Barthes observes that in Japanese the subject is turned into a great envelope empty of speech, not that dense kernel which proclaims itself in utterances. It confines fictive beings into inanimate “products,” or signs properly cut off from their primary referents in living things. In the Japanese zen (as in the Chinese ch’an and Hindu dhyana), the act of knowledge is without a knowing subject, and without known object. It is a perception of emptiness.

Shinjuku Girl
Shinjuku Girl:
The hat, the fur coat, those stick-thin legs.

Subway Somniloquy
Subway Somniloquy:
Who was he talking with in his dream?

This evisceration of the core is exemplified in the over-politeness of the bow. It is pure ceremony, an exercise of the void. By the strength of its codification–the scrupulosity of its codes, the graphism of its gestures–it signifies nothing. The Form is Empty, the Buddhist says. The “person” bowing is bounded in quotations, its metaphysical substrate deferred or in doubt. Humiliation (the extreme prostration of the self), is therefore as meaningless as its Western converse, self-assertion (a fullness of the self).

There’s something “moody” about these scenes.
What is this about? Perhaps about nothing.

This mode of being (or non-being), extends even to Japanese civic life. Whereas, the Western city is concentric around an essential center, where the values of civilization are gathered and condensed (church, offices, stores, cafés), the Japanese city of Tokyo orbits around a center that is empty.

Gādo-shita: pubs under the train tracks,
watering holes for Japanese salaried men.

The city I am talking about (Tokyo) offers this precious paradox: it does possess a center, but this center is empty. The entire city turns around a site both forbidden and indifferent, a residence concealed beneath foliage, protected by moats, inhabited by an emperor who is never seen, which is to say, literally, by no one knows who. Daily, in their rapid, energetic, bullet-like trajectories, the taxis avoid this circle, whose low crest, the visible form of invisibility, hides the sacred “nothing.”

Family picnic
Family picnic; Chiyoda Sunday flea-market;
Cool kid: haircut, puffer jacket, patched jeans.

There is no Emperor (no Subject, no God)–or at least he has evaporated into the figment of a collective dream. And yet the city continues its frenetic activity, in constant deflection from this center which is empty. It is a circulation of signs around a vacuum of meaning–a floating world, unmoored, turning on a chasm.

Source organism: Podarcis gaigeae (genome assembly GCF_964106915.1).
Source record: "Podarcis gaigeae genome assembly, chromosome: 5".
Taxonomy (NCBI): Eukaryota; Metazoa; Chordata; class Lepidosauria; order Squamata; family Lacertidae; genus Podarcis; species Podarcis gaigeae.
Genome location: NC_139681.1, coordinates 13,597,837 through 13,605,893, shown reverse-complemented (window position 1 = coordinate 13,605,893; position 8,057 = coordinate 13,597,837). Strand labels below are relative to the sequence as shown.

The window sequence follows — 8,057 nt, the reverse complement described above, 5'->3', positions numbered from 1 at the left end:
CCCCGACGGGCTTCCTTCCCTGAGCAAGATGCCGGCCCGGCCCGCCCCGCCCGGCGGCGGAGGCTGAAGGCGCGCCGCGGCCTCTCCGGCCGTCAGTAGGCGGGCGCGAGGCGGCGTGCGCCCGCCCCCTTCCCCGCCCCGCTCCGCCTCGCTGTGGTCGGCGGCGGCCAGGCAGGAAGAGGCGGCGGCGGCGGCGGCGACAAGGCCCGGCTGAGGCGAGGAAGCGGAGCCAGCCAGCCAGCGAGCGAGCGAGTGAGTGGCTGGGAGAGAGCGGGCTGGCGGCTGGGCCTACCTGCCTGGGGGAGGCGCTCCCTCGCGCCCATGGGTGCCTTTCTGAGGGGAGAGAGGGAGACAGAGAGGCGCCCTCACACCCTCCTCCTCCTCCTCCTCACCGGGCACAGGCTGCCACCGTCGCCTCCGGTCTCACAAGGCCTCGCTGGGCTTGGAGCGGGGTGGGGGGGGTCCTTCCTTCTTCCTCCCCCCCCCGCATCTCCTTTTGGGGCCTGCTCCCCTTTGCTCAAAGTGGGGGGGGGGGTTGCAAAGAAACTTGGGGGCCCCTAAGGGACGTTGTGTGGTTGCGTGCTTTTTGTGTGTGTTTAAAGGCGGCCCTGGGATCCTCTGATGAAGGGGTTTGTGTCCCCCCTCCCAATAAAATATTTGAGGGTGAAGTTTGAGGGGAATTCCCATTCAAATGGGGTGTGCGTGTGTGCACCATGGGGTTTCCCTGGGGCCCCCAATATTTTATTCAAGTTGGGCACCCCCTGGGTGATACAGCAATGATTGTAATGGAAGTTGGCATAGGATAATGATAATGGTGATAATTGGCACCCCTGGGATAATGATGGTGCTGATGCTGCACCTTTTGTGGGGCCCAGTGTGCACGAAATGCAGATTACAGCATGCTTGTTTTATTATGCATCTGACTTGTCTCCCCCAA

(Tokyo, 2015)

Love Song

Le chant d'amour (1914, Giorgio de Chrico)
Le chant d’amour (1914, Giorgio de Chrico)


Wie soll ich meine Seele halten, daß
sie nicht an deine rührt? Wie soll ich sie
hinheben über dich zu andern Dingen?
Ach gerne möchte ich sie bei irgendetwas
Verlorenem im Dunkel unterbringen
an einer fremden stillen Stelle, die
nicht weiterschwingt, wenn deine Tiefen schwingen.
Doch alles, was uns anrührt, dich und mich,
nimmt uns zusammen wie ein Bogenstrich,
die aus zwei Saiten eine Stimme zieht.
Auf welches Instrument sind wir gespannt?
Und welcher Geiger hat uns in der Hand?
O süßes Lied.

— Rainer Maria Rilke (1907)


How could I keep my soul from
perturbing yours? How can I lift her
over and above you unto other things?
Ah, how I’d like to hide her
among those lost in the dark,
in some strange, quiet place that
will not reverberate, even as your depths vibrate.
But everything that perturbs us, you and me,
binds us together like a bow that draws
a single voice from two strings.
From which instrument are we spanned?
And which violinist holds us in his hand?
Oh, sweetest song.

(Chemnitz/Dresden, 2017)

Apollo’s Archaic Torso

Belvedere Torso
Belvedere Torso

Archaischer Torso Apollos

Wir kannten nicht sein unerhörtes Haupt,
darin die Augenäpfel reiften. Aber
sein Torso glüht noch wie ein Kandelaber,
in dem sein Schauen, nur zurückgeschraubt,

sich hält und glänzt. Sonst könnte nicht der Bug
der Brust dich blenden, und im leisen Drehen
der Lenden könnte nicht ein Lächeln gehen
zu jener Mitte, die die Zeugung trug.

Sonst stünde dieser Stein entstellt und kurz
unter der Schultern durchsichtigem Sturz
und flimmerte nicht so wie Raubtierfelle;

und bräche nicht aus allen seinen Rändern
aus wie ein Stern: denn da ist keine Stelle,
die dich nicht sieht. Du musst dein Leben ändern.

— Rainer Maria Rilke (Paris, 1908)


We do not know his undiscovered head,
in which the apples of the eyes ripened. But
his torso still glows like a lamp,
in which his gaze, twisted back,

persists, illuminating. Othewise the prow
of the chest could not dazzle so, nor the gentle
twist of the loins bring a smile
to that nexus where procreation springs.

Otherwise, this stone, disfigured,
truncated at the shoulders from a clean fall,
would not glisten like a wild beast’s coat,

nor break free from all its incised edges
like a star: here, there is no place
that does not see you. Your life must change.

(Mainz/Wiesbaden, 2017)